HOF – Horizontal Farm New Delhi | Patricia Wess & Gerald Grassl

Honorable Mention | Mixed Use (Concept)

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Firm Name: Patricia Wess & Gerald Grassl

Participant  Name: Patricia Wess

Team Member: Patricia Wess, Gerald Grassl

Country : Austria

HOF – Horizontal Farm New Delhi

HOF – Horizontal Farm in New Delhi focused on finding a solution that integrates the culture and traditions of Indian society with improved living conditions of slums inhabitants.

The fast and continued growth of the city population has generated, as in many other megacities of the world, an economic and social imbalance. About 6 million people live in slums in the suburbs of New Delhi. The formation of slums is closely linked to economic cycles, trends in the distribution of national income, and in recent years with national policies for economic development. The negative effects of globalization (especially the boom and economic failures that have gradually increased economic inequality) have contributed to the huge increase of the slums. The city’s population is over 14 million. More than 6 million of these people live in slum colonies that are chronically overcrowded and Iack even the most basic amenities. Although India’s economy is growing and millions are prospering, the benefits do not reach the slum dwellers and the gap between rich and poor is growing ever wider. So we proposed the design of a multifunctional structure for different types of emergencies lnvolving a large part of Indian society. A Horizontal Farm, which contains a range of services and functions that improve the quality of life of residents.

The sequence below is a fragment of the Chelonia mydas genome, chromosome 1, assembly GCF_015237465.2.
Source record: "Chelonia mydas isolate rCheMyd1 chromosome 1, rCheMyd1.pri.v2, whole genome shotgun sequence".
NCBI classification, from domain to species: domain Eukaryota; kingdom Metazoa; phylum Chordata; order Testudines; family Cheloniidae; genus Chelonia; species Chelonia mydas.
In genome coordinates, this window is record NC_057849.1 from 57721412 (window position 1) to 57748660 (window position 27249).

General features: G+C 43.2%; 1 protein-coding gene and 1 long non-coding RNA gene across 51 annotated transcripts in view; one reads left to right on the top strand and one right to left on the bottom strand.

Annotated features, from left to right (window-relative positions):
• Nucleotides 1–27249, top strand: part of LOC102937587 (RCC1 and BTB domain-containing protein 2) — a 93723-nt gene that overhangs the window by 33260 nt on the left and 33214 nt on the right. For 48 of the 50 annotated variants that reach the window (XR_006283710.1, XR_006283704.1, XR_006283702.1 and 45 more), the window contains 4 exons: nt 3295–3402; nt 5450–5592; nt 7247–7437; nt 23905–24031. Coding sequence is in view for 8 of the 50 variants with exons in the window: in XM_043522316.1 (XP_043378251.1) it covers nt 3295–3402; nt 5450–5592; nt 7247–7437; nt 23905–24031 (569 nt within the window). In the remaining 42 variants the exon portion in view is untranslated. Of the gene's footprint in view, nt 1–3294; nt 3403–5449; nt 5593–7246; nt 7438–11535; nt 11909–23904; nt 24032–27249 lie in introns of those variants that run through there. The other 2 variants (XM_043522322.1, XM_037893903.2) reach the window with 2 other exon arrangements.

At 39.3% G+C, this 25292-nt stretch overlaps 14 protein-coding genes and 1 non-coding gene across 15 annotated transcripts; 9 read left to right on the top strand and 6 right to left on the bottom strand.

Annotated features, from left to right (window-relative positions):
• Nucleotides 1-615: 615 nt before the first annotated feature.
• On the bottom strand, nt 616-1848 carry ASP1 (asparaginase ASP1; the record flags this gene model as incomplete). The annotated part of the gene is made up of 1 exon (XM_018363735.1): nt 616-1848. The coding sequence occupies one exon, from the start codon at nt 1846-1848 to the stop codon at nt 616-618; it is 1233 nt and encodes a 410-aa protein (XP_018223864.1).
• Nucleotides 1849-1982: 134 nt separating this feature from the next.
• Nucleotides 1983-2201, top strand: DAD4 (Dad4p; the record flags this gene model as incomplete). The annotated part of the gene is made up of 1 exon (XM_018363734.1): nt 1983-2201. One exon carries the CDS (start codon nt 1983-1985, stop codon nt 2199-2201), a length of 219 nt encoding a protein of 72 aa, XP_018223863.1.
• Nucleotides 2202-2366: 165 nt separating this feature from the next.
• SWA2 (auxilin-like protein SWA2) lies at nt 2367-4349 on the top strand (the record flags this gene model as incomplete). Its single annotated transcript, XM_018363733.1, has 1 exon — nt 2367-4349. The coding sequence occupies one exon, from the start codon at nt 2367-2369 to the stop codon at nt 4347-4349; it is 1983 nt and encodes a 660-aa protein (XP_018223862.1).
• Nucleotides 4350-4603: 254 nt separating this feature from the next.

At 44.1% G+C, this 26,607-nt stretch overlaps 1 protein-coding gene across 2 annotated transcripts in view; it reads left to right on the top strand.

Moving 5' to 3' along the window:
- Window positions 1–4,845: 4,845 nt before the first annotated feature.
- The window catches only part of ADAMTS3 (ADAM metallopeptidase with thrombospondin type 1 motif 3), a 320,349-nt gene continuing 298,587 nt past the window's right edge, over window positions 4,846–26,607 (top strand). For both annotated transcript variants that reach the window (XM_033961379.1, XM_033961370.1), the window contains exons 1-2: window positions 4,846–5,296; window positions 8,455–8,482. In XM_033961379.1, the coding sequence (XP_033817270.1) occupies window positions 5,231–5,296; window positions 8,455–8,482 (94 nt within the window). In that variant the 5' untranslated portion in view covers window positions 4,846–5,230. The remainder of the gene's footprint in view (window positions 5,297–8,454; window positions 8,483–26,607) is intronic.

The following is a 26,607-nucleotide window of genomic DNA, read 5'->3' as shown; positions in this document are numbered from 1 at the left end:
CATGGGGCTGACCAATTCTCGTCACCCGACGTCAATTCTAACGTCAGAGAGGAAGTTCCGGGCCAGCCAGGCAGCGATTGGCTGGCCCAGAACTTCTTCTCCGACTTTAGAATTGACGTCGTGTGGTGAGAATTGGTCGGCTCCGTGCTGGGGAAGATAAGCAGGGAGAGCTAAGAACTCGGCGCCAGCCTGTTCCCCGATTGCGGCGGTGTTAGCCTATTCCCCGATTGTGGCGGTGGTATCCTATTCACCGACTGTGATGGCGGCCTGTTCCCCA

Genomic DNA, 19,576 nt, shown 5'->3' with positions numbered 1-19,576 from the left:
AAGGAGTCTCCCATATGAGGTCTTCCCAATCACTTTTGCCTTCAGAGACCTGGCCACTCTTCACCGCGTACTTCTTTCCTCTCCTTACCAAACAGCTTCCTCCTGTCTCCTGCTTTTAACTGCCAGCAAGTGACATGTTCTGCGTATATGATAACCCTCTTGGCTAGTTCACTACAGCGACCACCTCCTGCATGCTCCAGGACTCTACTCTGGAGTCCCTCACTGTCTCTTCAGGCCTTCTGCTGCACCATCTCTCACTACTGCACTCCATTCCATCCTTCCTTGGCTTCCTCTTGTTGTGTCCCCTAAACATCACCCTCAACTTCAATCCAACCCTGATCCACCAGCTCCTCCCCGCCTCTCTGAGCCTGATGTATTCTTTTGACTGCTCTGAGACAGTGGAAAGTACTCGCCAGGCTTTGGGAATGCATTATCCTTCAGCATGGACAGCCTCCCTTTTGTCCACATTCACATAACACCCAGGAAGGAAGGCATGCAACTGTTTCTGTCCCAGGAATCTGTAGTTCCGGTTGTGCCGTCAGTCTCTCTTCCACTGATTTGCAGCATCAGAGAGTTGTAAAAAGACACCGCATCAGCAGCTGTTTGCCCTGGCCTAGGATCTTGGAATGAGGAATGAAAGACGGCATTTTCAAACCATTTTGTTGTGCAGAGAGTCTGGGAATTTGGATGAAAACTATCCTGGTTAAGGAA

CONCEPT: The building opens itself from the otherwise fixed structure of the city and returns acreage fields for agricultural use to the habitants. The deformation caused by the pop-up of the complex offers varieties of climates. When you reach the main entrance of the complex from the Shaheed Bhagat Singh Road, you see on one hand the public sector such as the fishing area and the market as well as the different production levels above, which hover a 5m height. The structure consists of a supporting grid, in which the pixel-like structures of housing and the cultivated areas are suspended. The grid is supported and stiffened by four large cubes, in which the craft shops and recycling center are located. In each of these cubes a vertical connection zone is involved to access the upper layers. The residents of the complex have the possibiity to work in the craft shops or in the recycling center or on the fields. The diversity of hand craft manifactures in the craft shops contains pottery,  tailor and dressmaker shops, carving sculptures, binding baskets with bamboo and wheat. There is also a school area integrated in the grid, so the residence‘s children have the possibility to gain education. One other positive side-effect is that it promotes the social behaviour of those kids. There can be built more temporary housing boxes in addition to the permanent housing boxes to recompact the structure. In this way, not only the organic part of the complex can grow, also the structure itself becomes a puzzle play, which can be reduced or compacted further. The permanent residential units are massively built structures out of clay in the otherwise very flexible grid. In the complex there are 87 of this permanent residential boxes, which consist of two bedrooms, one bathroom unit, a cooking area and the associated semi-public open space in which the residents have the opportunity to cook over an open fire and to welcome guests.

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